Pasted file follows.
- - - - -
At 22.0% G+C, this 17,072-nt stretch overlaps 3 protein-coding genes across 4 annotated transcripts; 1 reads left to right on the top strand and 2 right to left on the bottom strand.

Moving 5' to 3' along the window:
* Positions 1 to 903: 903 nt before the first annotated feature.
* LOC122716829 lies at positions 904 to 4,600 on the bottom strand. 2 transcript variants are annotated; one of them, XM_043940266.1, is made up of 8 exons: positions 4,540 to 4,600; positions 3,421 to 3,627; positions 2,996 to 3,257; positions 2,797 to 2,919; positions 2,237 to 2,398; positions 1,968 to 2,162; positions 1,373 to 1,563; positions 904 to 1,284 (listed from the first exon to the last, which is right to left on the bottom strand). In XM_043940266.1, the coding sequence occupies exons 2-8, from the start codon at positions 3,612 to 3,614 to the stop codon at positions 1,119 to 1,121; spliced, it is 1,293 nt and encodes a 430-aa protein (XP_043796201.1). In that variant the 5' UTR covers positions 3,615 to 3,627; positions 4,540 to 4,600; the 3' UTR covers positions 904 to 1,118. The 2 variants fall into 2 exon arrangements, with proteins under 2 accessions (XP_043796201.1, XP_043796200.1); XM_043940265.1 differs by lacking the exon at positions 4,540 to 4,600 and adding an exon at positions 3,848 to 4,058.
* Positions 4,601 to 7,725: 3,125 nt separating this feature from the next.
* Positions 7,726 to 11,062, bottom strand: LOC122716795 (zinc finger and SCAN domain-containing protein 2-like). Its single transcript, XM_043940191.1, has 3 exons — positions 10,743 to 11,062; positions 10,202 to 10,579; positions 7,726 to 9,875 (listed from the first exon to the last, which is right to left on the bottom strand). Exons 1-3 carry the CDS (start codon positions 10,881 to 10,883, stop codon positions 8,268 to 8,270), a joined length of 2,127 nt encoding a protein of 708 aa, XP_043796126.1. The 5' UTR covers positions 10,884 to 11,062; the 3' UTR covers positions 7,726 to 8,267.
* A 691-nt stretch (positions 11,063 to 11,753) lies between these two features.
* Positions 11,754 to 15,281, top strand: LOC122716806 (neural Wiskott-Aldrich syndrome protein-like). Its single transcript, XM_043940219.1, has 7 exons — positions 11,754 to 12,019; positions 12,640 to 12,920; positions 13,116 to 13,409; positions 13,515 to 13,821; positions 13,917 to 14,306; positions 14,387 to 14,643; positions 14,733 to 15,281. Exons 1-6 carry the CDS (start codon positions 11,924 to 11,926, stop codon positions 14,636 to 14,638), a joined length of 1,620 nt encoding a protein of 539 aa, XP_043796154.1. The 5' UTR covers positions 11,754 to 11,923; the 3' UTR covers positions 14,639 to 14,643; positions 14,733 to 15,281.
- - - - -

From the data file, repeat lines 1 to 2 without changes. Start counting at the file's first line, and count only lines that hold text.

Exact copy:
At 22.0% G+C, this 17,072-nt stretch overlaps 3 protein-coding genes across 4 annotated transcripts; 1 reads left to right on the top strand and 2 right to left on the bottom strand.

Moving 5' to 3' along the window: